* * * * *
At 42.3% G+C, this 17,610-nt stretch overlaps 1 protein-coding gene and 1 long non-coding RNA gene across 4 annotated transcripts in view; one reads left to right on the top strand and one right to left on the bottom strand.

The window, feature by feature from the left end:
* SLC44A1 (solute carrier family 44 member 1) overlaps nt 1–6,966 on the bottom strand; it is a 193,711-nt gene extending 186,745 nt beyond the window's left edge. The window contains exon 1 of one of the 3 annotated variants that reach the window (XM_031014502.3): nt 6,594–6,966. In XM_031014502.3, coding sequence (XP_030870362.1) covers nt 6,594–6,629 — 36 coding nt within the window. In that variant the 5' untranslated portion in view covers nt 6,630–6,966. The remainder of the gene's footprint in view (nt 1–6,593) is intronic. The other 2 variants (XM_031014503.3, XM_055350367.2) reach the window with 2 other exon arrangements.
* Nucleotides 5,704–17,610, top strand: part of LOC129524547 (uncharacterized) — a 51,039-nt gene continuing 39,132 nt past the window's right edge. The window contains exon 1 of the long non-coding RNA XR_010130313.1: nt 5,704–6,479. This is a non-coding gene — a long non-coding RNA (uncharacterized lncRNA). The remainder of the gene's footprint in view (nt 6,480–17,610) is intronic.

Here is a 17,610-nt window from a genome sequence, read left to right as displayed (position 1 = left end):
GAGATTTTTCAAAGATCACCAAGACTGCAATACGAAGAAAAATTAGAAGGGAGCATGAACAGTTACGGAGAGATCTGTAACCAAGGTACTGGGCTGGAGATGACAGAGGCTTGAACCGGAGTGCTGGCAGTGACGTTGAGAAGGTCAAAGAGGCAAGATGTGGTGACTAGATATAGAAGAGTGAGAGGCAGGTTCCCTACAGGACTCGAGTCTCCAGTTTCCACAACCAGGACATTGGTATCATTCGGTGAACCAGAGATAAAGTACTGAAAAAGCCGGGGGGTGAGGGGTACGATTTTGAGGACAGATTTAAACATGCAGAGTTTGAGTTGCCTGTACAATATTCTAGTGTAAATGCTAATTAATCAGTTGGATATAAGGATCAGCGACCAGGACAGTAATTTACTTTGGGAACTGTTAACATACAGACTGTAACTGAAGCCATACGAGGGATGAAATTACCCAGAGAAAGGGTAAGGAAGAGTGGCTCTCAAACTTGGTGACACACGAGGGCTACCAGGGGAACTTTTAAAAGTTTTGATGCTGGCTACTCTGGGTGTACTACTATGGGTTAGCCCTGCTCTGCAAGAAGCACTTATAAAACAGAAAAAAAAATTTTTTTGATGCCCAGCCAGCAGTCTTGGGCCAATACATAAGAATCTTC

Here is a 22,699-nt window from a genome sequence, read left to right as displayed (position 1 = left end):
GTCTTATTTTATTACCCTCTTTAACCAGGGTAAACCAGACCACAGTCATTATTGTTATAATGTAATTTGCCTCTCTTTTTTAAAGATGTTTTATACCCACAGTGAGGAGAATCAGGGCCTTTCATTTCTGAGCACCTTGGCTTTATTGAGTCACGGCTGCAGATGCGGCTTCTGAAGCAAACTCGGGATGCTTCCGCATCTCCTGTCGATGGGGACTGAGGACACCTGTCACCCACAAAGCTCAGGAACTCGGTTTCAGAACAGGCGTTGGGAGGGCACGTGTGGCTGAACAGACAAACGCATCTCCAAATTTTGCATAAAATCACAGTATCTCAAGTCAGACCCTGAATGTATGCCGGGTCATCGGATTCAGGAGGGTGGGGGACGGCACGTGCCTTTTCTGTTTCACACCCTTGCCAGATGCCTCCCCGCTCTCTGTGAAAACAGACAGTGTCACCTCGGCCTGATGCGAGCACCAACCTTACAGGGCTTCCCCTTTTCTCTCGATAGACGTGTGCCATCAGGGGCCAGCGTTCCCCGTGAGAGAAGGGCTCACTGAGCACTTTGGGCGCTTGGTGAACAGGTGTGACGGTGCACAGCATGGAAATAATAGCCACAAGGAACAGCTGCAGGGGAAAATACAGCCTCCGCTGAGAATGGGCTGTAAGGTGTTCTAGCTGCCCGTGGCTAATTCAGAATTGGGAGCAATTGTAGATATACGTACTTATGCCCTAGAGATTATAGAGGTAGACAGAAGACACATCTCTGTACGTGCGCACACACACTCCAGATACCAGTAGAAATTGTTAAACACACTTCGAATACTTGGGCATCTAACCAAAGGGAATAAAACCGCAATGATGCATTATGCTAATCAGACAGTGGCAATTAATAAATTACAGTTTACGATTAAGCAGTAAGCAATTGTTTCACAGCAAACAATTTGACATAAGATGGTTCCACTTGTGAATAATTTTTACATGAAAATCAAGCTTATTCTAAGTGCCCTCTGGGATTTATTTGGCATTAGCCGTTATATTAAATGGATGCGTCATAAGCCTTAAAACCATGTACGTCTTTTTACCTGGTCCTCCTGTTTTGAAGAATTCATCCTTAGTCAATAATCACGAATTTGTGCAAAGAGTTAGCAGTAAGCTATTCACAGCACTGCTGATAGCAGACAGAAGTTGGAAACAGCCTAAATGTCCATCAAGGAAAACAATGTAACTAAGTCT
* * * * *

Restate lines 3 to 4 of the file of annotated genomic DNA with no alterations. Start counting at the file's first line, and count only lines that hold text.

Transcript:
* SLC44A1 (solute carrier family 44 member 1) overlaps nt 1–6,966 on the bottom strand; it is a 193,711-nt gene extending 186,745 nt beyond the window's left edge. The window contains exon 1 of one of the 3 annotated variants that reach the window (XM_031014502.3): nt 6,594–6,966. In XM_031014502.3, coding sequence (XP_030870362.1) covers nt 6,594–6,629 — 36 coding nt within the window. In that variant the 5' untranslated portion in view covers nt 6,630–6,966. The remainder of the gene's footprint in view (nt 1–6,593) is intronic. The other 2 variants (XM_031014503.3, XM_055350367.2) reach the window with 2 other exon arrangements.
* Nucleotides 5,704–17,610, top strand: part of LOC129524547 (uncharacterized) — a 51,039-nt gene continuing 39,132 nt past the window's right edge. The window contains exon 1 of the long non-coding RNA XR_010130313.1: nt 5,704–6,479. This is a non-coding gene — a long non-coding RNA (uncharacterized lncRNA). The remainder of the gene's footprint in view (nt 6,480–17,610) is intronic.